Taeguk Warriors trounce Japan to win EAFF title
Though Korea is well ahead of Japan in the all-time head-to-head record, in recent matches the Taeguk Warriors haven’t managed to win since a friendly in May 2010. After the friendly, Korea had quite disappointing results, losing 3-0 in a friendly in Sapporo, Japan in 2011 and losing 2-1 during the 2013 E-1 Championship in Jamsil, southern Seoul.
“We’ll win in the Korea-Japan match,” head coach Shin Tae-yong said prior to the game. “We’ll prepare focusing on the result rather than the process.”
Though Shin showed strong determination to win against Japan, Korea’s results in the previous two matches - a 2-2 draw against China and a 1-0 win against North Korea due to an own goal - didn’t exactly inspire confidence. Fans also criticized Shin’s choice to give players a day off rather than practice for the two days before the game.
But the extra day of rest worked. Korea got off to a shaky start by allowing Japan to take an early lead just two minutes into the match from Yu Kobayashi’s spot kick. However, the Taeguk Warriors quickly responded just ten minutes after the goal, as Kim Shin-wook scored an equalizer assisted by Kim Jin-soo. Then, in the 23rd minute, Jung Woo-yong allowed Korea to take the lead with a free kick. Unlike the first two matches of the East Asian Cup, Korea stayed sharp and pressured the opponent to shut out Japan’s offensive line.
By the end of the first half Korea was significantly ahead of Japan in terms of attempts on goal, at 10 to two. Korea continued to push toward the goal despite their lead, with Kim scoring another goal in the 34th and Yeom Ki-hun sending home Korea’s fourth goal to extend the lead by three in the 70th minute.
Japan made a last-minute attempt, but Korea’s defense concluded the match without allowing any additional goals. Though the first two matches of the East Asian Cup may have been disappointments, Korea finally lived up to the fans’ expectation when it really mattered. After seven years and seven months, Korea finally improved its all-time head-to-head record against Japan to 41 wins, 23 ties and 14 losses.
“The players were desperate to win,” Shin said after the match. “We allowed a goal early into the match, but staying calm has led us to a good result.”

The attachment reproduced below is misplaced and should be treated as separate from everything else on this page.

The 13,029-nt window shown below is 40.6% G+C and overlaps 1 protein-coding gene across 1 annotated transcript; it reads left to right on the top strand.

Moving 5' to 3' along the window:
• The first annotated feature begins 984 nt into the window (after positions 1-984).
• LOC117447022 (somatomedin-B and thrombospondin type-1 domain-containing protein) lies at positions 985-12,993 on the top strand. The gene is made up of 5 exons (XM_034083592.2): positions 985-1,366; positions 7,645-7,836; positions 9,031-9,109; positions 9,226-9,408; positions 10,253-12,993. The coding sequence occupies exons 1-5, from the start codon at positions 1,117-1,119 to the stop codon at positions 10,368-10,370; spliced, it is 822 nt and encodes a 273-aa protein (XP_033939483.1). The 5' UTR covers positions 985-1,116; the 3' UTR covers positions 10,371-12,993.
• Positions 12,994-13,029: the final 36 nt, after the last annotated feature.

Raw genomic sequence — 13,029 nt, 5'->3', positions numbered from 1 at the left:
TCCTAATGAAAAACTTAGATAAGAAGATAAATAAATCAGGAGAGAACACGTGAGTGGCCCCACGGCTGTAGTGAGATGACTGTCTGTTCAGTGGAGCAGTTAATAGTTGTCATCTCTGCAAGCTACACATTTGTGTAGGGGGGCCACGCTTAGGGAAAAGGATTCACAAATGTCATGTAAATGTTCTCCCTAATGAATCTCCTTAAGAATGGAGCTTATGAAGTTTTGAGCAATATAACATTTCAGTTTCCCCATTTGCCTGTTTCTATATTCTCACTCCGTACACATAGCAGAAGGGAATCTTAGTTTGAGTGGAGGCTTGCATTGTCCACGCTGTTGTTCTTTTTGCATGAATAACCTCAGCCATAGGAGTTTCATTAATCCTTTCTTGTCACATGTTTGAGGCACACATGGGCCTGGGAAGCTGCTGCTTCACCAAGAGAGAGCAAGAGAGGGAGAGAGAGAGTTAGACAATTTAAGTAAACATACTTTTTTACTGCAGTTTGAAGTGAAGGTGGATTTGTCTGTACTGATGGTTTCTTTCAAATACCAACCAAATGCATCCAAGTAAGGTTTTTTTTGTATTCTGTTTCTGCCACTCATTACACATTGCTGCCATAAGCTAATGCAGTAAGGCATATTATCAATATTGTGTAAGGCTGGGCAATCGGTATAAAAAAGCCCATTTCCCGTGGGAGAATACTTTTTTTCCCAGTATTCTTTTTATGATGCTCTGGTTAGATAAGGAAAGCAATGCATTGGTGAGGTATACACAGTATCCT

After the match, Korea swept the individual awards. Lee was named MVP, scoring one goal and an assist, as well as winning the Best Duel Player award. Throughout the tournament, Lee was the center of the team’s strategy, with Shin allowing the team’s offense to be more aggressive by moving around Lee’s position.
Kim, who scored a total of three goals, won the scoring title and Jo Hyeon-woo was named the best goalkeeper of the tournament.
With a record of two wins and one tie, Korea successfully defended its title at the E-1 Football championship. Korea has won the tournament a total of four times - in 2003, 2008, 2015 and 2017.
The victory has also allowed Shin to prove his coaching ability. Since he made his debut as the national team’s head coach, Shin was continuously criticized for Korea’s poor performance. After barely advancing to the World Cup from a scoreless draw against Uzbekistan at the final qualification match and losing friendly matches against Russia and Morocco, Korean football fans criticized Shin’s lack of ability to coach the team, although the team did not have any of its K league players due to their regular season schedule.
With only six months remaining until the World Cup, Shin now has time to prepare with confidence, as fans will no longer criticize his leadership, strategy and selection abilities so readily. After a day off, Shin will be departing to Europe tomorrow to check on the players in the European leagues.
“This tournament was a run-up for the World Cup,” Shin said after the match. “We got the result, but there are still a lot that we need to improve on.”
BY KIM JI-HAN, PIH JU-YOUNG [firstname.lastname@example.org]
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